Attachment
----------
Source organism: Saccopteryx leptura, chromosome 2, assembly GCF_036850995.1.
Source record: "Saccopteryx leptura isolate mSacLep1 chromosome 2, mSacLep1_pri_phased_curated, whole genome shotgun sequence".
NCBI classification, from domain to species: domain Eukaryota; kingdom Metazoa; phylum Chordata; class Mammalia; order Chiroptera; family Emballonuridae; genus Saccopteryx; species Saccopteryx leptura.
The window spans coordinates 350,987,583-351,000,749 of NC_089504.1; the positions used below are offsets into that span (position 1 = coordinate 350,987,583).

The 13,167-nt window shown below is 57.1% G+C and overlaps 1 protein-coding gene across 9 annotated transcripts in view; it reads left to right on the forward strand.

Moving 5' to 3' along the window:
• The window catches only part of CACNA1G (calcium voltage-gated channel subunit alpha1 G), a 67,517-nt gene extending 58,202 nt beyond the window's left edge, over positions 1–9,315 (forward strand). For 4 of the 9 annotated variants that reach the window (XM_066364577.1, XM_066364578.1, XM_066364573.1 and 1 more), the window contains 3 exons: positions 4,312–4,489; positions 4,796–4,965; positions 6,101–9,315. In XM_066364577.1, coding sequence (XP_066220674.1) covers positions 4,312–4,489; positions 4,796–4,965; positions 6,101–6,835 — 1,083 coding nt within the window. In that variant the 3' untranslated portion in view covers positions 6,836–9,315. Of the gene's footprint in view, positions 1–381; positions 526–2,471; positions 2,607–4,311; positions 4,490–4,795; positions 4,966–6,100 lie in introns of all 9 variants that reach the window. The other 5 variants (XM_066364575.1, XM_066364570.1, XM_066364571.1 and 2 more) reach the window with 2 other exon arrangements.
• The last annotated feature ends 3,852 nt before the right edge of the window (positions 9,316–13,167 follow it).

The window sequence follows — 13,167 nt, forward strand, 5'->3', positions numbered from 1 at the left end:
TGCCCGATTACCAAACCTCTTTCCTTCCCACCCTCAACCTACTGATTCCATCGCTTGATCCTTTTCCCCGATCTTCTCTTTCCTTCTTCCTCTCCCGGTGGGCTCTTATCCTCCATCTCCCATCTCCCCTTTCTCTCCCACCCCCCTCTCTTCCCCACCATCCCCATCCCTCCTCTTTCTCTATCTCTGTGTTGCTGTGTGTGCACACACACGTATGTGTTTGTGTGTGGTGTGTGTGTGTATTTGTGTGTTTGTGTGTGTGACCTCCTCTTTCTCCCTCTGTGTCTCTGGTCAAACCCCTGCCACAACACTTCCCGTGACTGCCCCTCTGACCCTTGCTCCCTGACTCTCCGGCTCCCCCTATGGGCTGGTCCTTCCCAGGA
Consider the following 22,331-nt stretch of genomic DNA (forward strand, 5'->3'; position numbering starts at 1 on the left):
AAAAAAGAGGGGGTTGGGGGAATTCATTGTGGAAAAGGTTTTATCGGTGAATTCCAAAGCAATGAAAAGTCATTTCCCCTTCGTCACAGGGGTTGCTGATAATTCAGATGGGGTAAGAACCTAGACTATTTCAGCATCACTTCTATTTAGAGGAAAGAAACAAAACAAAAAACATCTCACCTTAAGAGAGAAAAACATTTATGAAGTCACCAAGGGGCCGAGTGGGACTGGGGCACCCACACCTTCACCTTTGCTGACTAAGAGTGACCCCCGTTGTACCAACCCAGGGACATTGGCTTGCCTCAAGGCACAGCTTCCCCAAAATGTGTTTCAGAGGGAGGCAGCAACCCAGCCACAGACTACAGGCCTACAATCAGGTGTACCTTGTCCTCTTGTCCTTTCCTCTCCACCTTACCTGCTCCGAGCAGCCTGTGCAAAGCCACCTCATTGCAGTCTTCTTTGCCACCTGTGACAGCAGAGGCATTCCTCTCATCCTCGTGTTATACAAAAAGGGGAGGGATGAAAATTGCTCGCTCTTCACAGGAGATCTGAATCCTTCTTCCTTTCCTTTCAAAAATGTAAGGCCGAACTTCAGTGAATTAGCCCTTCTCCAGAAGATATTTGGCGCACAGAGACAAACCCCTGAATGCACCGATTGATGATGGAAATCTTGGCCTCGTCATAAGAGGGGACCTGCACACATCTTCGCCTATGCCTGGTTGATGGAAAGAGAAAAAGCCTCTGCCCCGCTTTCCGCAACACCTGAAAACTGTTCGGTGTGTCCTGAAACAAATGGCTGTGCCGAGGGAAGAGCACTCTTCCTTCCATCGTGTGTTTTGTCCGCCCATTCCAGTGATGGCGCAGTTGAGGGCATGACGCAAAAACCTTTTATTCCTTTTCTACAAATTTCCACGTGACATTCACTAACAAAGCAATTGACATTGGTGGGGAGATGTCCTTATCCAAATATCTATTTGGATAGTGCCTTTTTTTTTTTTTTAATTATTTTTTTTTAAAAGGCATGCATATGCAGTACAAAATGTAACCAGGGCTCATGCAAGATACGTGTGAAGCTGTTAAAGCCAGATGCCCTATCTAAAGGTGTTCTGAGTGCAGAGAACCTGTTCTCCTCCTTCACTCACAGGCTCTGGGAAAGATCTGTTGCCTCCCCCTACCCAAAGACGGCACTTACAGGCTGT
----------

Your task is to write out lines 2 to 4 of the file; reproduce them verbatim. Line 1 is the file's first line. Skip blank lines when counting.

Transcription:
Source record: "Saccopteryx leptura isolate mSacLep1 chromosome 2, mSacLep1_pri_phased_curated, whole genome shotgun sequence".
NCBI classification, from domain to species: domain Eukaryota; kingdom Metazoa; phylum Chordata; class Mammalia; order Chiroptera; family Emballonuridae; genus Saccopteryx; species Saccopteryx leptura.
The window spans coordinates 350,987,583-351,000,749 of NC_089504.1; the positions used below are offsets into that span (position 1 = coordinate 350,987,583).